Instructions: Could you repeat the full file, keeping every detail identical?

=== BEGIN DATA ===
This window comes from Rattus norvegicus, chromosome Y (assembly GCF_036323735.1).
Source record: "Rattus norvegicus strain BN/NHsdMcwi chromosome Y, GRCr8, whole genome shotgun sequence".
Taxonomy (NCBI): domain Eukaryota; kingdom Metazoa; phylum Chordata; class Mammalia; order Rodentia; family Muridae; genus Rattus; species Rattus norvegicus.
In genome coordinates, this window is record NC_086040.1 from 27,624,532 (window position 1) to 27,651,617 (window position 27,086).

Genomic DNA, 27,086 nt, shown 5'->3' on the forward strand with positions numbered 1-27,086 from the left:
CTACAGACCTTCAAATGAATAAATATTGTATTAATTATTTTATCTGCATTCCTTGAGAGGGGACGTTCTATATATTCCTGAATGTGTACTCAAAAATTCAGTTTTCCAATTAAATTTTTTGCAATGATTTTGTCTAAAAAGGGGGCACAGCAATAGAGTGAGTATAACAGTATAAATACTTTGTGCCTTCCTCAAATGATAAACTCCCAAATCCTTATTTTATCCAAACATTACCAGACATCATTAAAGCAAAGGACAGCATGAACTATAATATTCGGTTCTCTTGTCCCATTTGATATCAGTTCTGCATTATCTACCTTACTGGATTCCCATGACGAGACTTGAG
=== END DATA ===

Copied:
This window comes from Rattus norvegicus, chromosome Y (assembly GCF_036323735.1).
Source record: "Rattus norvegicus strain BN/NHsdMcwi chromosome Y, GRCr8, whole genome shotgun sequence".
Taxonomy (NCBI): domain Eukaryota; kingdom Metazoa; phylum Chordata; class Mammalia; order Rodentia; family Muridae; genus Rattus; species Rattus norvegicus.
In genome coordinates, this window is record NC_086040.1 from 27,624,532 (window position 1) to 27,651,617 (window position 27,086).

Genomic DNA, 27,086 nt, shown 5'->3' on the forward strand with positions numbered 1-27,086 from the left:
CTACAGACCTTCAAATGAATAAATATTGTATTAATTATTTTATCTGCATTCCTTGAGAGGGGACGTTCTATATATTCCTGAATGTGTACTCAAAAATTCAGTTTTCCAATTAAATTTTTTGCAATGATTTTGTCTAAAAAGGGGGCACAGCAATAGAGTGAGTATAACAGTATAAATACTTTGTGCCTTCCTCAAATGATAAACTCCCAAATCCTTATTTTATCCAAACATTACCAGACATCATTAAAGCAAAGGACAGCATGAACTATAATATTCGGTTCTCTTGTCCCATTTGATATCAGTTCTGCATTATCTACCTTACTGGATTCCCATGACGAGACTTGAG